• comment-avatar
    Hugo Mercier 5 August 2011 (03:10)

    Thanks for the reply, I couldn’t agree more!

  • comment-avatar
    Jean-Baptiste Quillien 28 September 2011 (22:21)

    Thank you very much! I love your paper. Sorry to come so late in the discussion.

    I am very attracted to the idea that issues revolving around self-control, delaying gratification, etc. have a social component. From an evolutionary perspective it makes a lot of sense. If it is individually adaptive to delay gratification in a given instance, then evolution should make it easy to achieve, it should make us, say, “naturally happy” with delaying gratification, much like scrub jays are (probably) happy with hiding their food for the winter rather than eating it right away. Therefore, I am very much inclined to see this as a social problem, as you do. As you say, when I feel it difficult to delay gratification (or to control my impulses more generally), it is because it would really be in my interest not to delay gratification (modulo the social consequences), but precisely it would have negative social consequences (sanctions, ridicule, etc.), and I must take them into account.

    However, even though, as I said, I have a lot of sympathy for this idea (I would like it to be true), I think it has also two problems.

    First, there really seem to be many situations in which controlling oneself is in one’s own direct interest (independently of the social consequences). Hard work is a typical example. I might be wrong, but I really have the impression that hard word pays off in many instances, in genuine fitness currencies, and not only because it is socially well evaluated. It pays off for purely selfish reasons. Hard work allows one to gather more resources, to attract sexual partners, etc. etc. This raises the question: If something like hard work pays off, fitness-wise, then why is it so difficult to achieve?

    Second, even admitting that self control has a social component, this does not evidently explain why it is so difficult to achieve. After all, again, if we are made by natural selection and if it is adaptive to be socially well evaluated, then we should be “naturally” happy to behave in well evaluated manners. And the fact is that, in most cases, we are! It does not require a lot of self control to refrain oneself, say, to pee on the floor at one’s workplace, even though it would be convenient after all. But it would also be a form of social suicide and, conversely, it would require a lot of self control to force oneself to do it.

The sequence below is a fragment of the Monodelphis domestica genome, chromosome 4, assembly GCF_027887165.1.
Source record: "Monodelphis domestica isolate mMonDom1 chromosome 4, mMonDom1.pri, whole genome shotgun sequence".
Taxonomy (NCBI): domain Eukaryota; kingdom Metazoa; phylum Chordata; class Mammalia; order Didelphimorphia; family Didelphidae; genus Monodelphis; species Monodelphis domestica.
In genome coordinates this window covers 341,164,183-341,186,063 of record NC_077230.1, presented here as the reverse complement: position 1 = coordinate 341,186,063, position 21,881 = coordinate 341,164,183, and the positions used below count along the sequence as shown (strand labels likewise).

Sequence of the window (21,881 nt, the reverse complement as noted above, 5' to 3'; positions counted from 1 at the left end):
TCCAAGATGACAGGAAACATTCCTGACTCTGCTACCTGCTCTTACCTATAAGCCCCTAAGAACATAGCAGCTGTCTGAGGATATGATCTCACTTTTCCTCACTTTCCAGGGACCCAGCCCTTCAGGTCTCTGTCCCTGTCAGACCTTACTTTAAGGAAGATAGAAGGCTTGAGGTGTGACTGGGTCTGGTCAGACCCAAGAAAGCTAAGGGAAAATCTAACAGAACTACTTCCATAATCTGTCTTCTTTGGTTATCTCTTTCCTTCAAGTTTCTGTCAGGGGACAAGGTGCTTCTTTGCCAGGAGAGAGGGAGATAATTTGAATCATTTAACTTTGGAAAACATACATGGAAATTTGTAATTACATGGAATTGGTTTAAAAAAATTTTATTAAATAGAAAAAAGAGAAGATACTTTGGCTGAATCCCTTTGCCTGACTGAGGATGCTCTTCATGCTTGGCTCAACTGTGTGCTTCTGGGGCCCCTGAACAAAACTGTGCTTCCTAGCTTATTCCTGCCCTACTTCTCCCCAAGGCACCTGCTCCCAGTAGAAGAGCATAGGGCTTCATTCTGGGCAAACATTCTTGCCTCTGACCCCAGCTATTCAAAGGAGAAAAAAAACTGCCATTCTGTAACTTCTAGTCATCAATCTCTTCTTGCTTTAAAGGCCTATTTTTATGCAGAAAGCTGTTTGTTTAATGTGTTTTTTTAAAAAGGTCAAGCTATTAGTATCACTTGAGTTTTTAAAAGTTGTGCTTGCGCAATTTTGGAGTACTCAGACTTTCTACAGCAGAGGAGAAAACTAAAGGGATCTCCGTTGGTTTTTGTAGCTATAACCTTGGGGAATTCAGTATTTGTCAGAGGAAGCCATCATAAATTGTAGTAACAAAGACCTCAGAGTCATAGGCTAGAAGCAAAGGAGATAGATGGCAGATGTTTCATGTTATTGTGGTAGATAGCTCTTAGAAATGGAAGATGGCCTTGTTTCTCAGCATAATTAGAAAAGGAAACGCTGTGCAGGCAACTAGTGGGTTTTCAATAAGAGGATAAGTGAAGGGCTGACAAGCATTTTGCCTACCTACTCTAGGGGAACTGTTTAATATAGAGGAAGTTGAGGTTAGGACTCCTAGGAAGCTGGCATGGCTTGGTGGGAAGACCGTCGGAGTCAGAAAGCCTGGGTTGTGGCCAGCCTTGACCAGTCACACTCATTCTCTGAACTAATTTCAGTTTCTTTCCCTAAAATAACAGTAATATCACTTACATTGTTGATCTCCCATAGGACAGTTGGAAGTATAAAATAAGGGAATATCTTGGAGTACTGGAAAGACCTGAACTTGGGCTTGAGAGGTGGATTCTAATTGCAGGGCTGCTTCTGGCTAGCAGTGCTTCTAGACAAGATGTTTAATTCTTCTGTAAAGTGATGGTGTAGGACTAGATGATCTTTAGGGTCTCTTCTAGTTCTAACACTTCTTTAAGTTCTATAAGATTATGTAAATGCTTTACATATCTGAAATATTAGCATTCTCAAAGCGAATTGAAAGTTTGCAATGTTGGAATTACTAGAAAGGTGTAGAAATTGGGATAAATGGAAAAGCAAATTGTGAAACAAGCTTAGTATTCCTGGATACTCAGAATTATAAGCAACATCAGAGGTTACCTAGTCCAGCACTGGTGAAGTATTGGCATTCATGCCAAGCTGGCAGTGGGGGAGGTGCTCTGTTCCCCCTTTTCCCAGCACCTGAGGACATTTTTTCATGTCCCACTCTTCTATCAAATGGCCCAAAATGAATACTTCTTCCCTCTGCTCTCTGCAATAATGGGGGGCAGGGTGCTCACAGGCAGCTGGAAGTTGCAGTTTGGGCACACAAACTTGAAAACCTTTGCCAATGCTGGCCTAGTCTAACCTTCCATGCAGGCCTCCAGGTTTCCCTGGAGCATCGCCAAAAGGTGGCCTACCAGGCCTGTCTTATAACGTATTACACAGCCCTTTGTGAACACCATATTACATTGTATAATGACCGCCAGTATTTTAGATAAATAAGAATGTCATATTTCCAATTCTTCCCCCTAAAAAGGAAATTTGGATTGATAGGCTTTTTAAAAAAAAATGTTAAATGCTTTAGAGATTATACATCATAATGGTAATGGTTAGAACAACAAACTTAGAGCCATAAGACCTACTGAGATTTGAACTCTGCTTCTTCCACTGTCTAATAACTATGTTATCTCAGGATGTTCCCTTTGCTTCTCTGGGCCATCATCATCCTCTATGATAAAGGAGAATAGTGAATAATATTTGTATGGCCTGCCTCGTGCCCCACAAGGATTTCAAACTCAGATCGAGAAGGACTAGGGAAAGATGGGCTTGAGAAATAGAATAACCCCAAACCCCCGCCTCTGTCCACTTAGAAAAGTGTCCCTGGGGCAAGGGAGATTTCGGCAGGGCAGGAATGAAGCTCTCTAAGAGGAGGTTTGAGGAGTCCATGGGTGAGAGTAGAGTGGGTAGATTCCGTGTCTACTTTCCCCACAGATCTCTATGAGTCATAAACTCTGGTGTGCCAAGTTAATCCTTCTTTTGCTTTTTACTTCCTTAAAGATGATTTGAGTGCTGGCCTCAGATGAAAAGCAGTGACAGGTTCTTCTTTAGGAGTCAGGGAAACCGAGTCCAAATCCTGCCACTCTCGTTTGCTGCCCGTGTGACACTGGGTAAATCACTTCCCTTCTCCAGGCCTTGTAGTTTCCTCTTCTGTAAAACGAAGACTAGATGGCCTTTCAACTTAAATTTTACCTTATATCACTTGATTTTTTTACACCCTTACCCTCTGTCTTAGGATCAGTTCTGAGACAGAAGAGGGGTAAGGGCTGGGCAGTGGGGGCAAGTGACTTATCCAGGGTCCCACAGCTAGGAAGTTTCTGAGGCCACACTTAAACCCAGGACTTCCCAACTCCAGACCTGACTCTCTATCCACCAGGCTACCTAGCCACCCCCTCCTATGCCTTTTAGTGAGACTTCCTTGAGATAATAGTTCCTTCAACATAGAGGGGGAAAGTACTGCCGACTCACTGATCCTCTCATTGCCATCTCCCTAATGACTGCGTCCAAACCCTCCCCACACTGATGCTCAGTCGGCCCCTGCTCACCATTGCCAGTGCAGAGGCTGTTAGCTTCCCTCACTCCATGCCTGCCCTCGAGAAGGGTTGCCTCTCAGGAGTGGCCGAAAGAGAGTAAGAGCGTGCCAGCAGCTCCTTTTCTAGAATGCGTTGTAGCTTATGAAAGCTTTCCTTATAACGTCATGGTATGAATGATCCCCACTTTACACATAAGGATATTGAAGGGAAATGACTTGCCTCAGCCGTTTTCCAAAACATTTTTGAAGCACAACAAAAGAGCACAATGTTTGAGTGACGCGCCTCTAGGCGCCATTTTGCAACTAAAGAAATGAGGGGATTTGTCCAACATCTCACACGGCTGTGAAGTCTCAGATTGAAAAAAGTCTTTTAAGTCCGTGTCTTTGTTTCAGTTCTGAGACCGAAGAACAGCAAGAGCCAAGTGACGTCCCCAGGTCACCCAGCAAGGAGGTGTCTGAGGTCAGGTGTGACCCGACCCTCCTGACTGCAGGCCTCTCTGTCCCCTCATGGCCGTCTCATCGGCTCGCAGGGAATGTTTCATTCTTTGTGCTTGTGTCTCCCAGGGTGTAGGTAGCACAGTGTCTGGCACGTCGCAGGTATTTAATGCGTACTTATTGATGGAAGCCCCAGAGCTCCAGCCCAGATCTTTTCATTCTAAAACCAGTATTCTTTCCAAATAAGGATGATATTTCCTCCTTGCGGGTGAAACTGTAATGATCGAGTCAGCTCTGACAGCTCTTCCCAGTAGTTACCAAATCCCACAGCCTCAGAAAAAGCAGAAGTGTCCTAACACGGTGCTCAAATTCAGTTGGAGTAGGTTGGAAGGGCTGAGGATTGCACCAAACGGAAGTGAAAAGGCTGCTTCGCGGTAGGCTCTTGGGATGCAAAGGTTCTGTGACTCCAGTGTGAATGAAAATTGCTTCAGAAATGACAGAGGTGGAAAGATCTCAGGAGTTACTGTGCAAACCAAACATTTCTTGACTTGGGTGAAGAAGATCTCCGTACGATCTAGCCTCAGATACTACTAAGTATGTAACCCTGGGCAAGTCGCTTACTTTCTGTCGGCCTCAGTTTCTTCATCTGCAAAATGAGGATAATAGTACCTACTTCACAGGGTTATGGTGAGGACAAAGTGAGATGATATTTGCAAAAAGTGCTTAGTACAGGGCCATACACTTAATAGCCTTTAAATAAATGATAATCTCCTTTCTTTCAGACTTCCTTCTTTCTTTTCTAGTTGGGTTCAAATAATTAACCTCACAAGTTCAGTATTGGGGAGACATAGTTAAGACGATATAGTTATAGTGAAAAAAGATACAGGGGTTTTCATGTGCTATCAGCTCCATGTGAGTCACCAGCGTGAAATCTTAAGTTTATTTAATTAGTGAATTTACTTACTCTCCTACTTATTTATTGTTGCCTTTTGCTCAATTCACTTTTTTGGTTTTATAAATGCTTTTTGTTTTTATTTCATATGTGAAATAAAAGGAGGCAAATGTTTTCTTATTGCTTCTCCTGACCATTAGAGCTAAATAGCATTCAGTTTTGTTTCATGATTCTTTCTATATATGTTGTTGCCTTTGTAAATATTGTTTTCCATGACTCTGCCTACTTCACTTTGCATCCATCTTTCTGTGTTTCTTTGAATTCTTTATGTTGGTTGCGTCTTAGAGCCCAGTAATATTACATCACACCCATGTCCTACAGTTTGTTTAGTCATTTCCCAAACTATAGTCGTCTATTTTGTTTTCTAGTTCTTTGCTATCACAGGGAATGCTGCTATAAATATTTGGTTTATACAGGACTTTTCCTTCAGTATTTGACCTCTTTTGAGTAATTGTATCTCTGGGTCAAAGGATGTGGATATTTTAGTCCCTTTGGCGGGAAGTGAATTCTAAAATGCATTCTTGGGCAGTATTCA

So, I don’t really know what to think on this issue. It still seems quite obscure to me. Another possibility, that I would love to be true, and that is very much related but not identical to the one you suggest (if I got it right) is that self control issues are instances in which our intuitions are not sufficient to guide our behaviour and we need a reflective stance on our decisions. This would have the merit to relate issues of self control and issues of cognitive control.

    When you close a normal door lock, you have the intuition that it must be turned clockwise. When your new door lock has been improperly installed backward, you must reflectively arrive at the right behaviour (you must think of your own intuition about the way to close regular locks and then remember that this very door lock is special). And this requires an effort.

    In the same way, when you are alone at home and you “hesitate” between work and procrastination, there is no danger to flee from, the fridge is full of food, there is no sexual or social partner at your immediate reach, and your evolved intuitions thus tell you that you’d better rest. In order to put yourself at work, you need to be somehow reflective. And this also requires an effort.

    This suggestion is very vague and incomplete, but I wander to what extent it relates/differs from what you are suggesting?

    Note that you do not have to answer or comment! Especially so long after the original post! Anyway, that was mostly to say that I enjoyed very much reading your paper!

    Thanks again,